The Desperate Hours Reviews
As a noir it's an ace production. Very straight-forward story that keeps your attention and some violent outcomes for the characters involved.
Bogart plays Glenn Griffin, who escapes from prison along with his brother, Hal (Dewey Martin, who would go on to play Daniel Boone for four episodes), and their partner in crime, Sam Kobish (Robert Middleton). They take a nice, quiet family of four hostage inside their own home until Griffin's girlfriend can deliver money to them so they can make their escapes. There is, of course, the impetuous son who wants his ol' man to take out the gangsters--of course, the boy does not think of the consequences. There's the teenage (19 is still teenage!) daughter with the boyfriend her father disapproves of. (Probably because he's a full-fledged lawyer.) There's the staid business man and his pretty, industrious wife. Just a normal family, circa 1955. Until the convicts come, that is.
This is not exactly taut drama, I'll admit. Indeed, it's a deeply flawed film. Kobish is a parody--he's clearly at least borderline retarded; he is driven by the concept of pleasure, be it from sex, booze, or killing. I don't exactly expect fraternal devotion, but I spent most of the movie confusing which actor played Bogart's brother. The only way I could see Kobish being part of it was a sort of Lennie-George scenario, and Griffon is no George.
Then again, Kobish is no Lennie. There was no bad in Lennie, and these are not nice guys. These men would really have no qualms about killing the nice, clean-cut Hilliard family. It's only a matter of which member of it will go first. Cindy (Mary Murphy), in an ill-fated rescue attempt from her boyfriend, Chuck (Gig Young, who came to a bad end himself)? Ralphie (Richard Eyer), attempting to act like a grownup and instead acting more like a child than he realizes? Dan (Frederic March), in an attempt to contact the police? Or Ellie (Martha Scott), too pretty to be trapped with these men? Someone will not end well, and while we know the Code makes pretty clear who at least some of them are, it doesn't mean that others will not die.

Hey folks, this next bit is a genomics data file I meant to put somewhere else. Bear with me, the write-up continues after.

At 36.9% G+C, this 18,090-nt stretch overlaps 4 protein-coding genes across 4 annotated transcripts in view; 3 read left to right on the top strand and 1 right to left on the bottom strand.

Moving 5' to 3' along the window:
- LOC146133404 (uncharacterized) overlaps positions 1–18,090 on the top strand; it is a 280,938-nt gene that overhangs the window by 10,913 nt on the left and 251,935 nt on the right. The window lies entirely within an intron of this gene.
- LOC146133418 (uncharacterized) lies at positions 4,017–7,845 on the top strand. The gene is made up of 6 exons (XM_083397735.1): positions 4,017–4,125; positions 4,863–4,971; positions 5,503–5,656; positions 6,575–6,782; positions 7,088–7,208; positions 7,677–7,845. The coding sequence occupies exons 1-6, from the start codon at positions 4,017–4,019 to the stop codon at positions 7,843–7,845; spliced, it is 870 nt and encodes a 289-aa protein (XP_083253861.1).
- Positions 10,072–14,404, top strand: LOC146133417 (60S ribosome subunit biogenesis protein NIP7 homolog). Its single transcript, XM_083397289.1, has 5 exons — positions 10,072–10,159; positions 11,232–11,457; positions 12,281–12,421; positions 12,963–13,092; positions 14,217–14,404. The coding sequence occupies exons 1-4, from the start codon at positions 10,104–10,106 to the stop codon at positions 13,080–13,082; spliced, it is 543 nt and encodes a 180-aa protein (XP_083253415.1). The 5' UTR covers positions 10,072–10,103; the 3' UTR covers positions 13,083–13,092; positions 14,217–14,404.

In the end, Bogart makes his choice. In the end, this is what we all want to do. In that, if in no other way, Glenn Griffon becomes an admirable character.
Humphrey Bogart reprises his role as "tough guy" with his usual skill as the leader of the gangsters. Federic March's talents aren't on display as often as the father of the family, but his performance near the end talking to the sheriff and entering the house was excellent. Robert Middleton developed an interesting character in the feebleminded and boorish Sam Kobish and the supporting performances are fine as well.
This film does have some moments of tension and it is effective in developing a sense of paranoia amongst the gangsters near the end. The story on the whole is nothing profound, though, and makes this a less than interesting crime thriller. However, the ending is very well-developed with tension and the final moments with Bogart and March were gripping. Personally I found "The Petrified Forest" (1936) to be a much more interesting iteration of the "hostage situation" style of film with Bogart as a gangster.
This William Wyler thriller is taut and entertaining, if not exactly memorable. Distinctive for being Humphrey Bogart's last crime movie (and his second to last film) and the only time Bogart and Hollywood legend Fredric March costarted in a film (and the sparks fly brilliantly). It's expertly done, but it lacks anything fantastic that makes it a must-see film. Worth watching, not necessarily worth seeking out.